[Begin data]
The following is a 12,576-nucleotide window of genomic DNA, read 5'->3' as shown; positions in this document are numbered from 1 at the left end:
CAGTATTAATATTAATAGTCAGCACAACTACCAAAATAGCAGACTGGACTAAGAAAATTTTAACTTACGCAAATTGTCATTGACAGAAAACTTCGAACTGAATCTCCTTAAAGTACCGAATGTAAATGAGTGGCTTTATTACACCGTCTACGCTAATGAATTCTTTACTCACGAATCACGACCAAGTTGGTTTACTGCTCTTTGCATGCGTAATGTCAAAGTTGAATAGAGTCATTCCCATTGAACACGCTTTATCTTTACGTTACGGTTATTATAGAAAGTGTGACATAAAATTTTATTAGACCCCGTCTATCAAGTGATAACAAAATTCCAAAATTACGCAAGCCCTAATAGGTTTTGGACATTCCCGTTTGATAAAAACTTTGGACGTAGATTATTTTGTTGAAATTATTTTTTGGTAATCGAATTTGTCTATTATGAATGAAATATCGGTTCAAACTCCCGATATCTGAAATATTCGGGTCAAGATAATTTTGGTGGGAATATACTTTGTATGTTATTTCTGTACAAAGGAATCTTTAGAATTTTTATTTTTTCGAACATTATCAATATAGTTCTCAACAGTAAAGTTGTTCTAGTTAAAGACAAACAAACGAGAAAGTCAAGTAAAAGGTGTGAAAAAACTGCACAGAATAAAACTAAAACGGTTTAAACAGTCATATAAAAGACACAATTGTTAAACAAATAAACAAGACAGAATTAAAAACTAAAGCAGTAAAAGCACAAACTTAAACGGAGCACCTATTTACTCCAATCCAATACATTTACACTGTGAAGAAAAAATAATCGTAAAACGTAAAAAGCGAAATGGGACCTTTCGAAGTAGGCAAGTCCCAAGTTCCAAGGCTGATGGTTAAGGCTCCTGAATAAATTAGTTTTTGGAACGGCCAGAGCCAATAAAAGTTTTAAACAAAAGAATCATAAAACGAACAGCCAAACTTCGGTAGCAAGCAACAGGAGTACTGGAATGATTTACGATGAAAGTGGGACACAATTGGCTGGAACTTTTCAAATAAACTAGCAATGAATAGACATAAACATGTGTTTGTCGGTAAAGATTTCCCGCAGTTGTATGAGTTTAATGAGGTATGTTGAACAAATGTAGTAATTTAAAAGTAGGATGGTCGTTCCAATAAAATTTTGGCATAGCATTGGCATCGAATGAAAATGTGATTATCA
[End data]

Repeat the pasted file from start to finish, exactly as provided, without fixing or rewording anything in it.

The following is a 12,576-nucleotide window of genomic DNA, read 5'->3' as shown; positions in this document are numbered from 1 at the left end:
CAGTATTAATATTAATAGTCAGCACAACTACCAAAATAGCAGACTGGACTAAGAAAATTTTAACTTACGCAAATTGTCATTGACAGAAAACTTCGAACTGAATCTCCTTAAAGTACCGAATGTAAATGAGTGGCTTTATTACACCGTCTACGCTAATGAATTCTTTACTCACGAATCACGACCAAGTTGGTTTACTGCTCTTTGCATGCGTAATGTCAAAGTTGAATAGAGTCATTCCCATTGAACACGCTTTATCTTTACGTTACGGTTATTATAGAAAGTGTGACATAAAATTTTATTAGACCCCGTCTATCAAGTGATAACAAAATTCCAAAATTACGCAAGCCCTAATAGGTTTTGGACATTCCCGTTTGATAAAAACTTTGGACGTAGATTATTTTGTTGAAATTATTTTTTGGTAATCGAATTTGTCTATTATGAATGAAATATCGGTTCAAACTCCCGATATCTGAAATATTCGGGTCAAGATAATTTTGGTGGGAATATACTTTGTATGTTATTTCTGTACAAAGGAATCTTTAGAATTTTTATTTTTTCGAACATTATCAATATAGTTCTCAACAGTAAAGTTGTTCTAGTTAAAGACAAACAAACGAGAAAGTCAAGTAAAAGGTGTGAAAAAACTGCACAGAATAAAACTAAAACGGTTTAAACAGTCATATAAAAGACACAATTGTTAAACAAATAAACAAGACAGAATTAAAAACTAAAGCAGTAAAAGCACAAACTTAAACGGAGCACCTATTTACTCCAATCCAATACATTTACACTGTGAAGAAAAAATAATCGTAAAACGTAAAAAGCGAAATGGGACCTTTCGAAGTAGGCAAGTCCCAAGTTCCAAGGCTGATGGTTAAGGCTCCTGAATAAATTAGTTTTTGGAACGGCCAGAGCCAATAAAAGTTTTAAACAAAAGAATCATAAAACGAACAGCCAAACTTCGGTAGCAAGCAACAGGAGTACTGGAATGATTTACGATGAAAGTGGGACACAATTGGCTGGAACTTTTCAAATAAACTAGCAATGAATAGACATAAACATGTGTTTGTCGGTAAAGATTTCCCGCAGTTGTATGAGTTTAATGAGGTATGTTGAACAAATGTAGTAATTTAAAAGTAGGATGGTCGTTCCAATAAAATTTTGGCATAGCATTGGCATCGAATGAAAATGTGATTATCA